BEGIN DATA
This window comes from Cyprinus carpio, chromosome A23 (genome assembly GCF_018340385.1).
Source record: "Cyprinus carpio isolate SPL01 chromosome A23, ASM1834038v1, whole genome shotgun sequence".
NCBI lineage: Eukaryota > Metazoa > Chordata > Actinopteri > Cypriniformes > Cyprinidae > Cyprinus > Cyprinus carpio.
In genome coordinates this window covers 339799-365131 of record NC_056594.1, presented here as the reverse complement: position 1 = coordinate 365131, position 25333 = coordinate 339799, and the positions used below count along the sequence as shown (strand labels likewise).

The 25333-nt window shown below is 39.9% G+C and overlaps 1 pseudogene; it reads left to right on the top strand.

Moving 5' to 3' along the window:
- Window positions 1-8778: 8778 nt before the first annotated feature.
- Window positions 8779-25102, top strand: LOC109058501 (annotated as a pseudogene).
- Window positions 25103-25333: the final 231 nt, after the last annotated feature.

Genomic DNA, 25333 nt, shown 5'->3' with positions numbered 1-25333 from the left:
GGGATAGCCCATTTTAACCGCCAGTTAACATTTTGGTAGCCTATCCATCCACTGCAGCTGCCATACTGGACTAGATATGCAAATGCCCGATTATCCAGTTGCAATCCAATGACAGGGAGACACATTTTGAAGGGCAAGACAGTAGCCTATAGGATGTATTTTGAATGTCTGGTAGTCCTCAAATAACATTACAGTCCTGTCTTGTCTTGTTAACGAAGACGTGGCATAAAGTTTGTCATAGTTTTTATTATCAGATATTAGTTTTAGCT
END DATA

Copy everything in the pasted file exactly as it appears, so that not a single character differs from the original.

This window comes from Cyprinus carpio, chromosome A23 (genome assembly GCF_018340385.1).
Source record: "Cyprinus carpio isolate SPL01 chromosome A23, ASM1834038v1, whole genome shotgun sequence".
NCBI lineage: Eukaryota > Metazoa > Chordata > Actinopteri > Cypriniformes > Cyprinidae > Cyprinus > Cyprinus carpio.
In genome coordinates this window covers 339799-365131 of record NC_056594.1, presented here as the reverse complement: position 1 = coordinate 365131, position 25333 = coordinate 339799, and the positions used below count along the sequence as shown (strand labels likewise).

The 25333-nt window shown below is 39.9% G+C and overlaps 1 pseudogene; it reads left to right on the top strand.

Moving 5' to 3' along the window:
- Window positions 1-8778: 8778 nt before the first annotated feature.
- Window positions 8779-25102, top strand: LOC109058501 (annotated as a pseudogene).
- Window positions 25103-25333: the final 231 nt, after the last annotated feature.

Genomic DNA, 25333 nt, shown 5'->3' with positions numbered 1-25333 from the left:
GGGATAGCCCATTTTAACCGCCAGTTAACATTTTGGTAGCCTATCCATCCACTGCAGCTGCCATACTGGACTAGATATGCAAATGCCCGATTATCCAGTTGCAATCCAATGACAGGGAGACACATTTTGAAGGGCAAGACAGTAGCCTATAGGATGTATTTTGAATGTCTGGTAGTCCTCAAATAACATTACAGTCCTGTCTTGTCTTGTTAACGAAGACGTGGCATAAAGTTTGTCATAGTTTTTATTATCAGATATTAGTTTTAGCT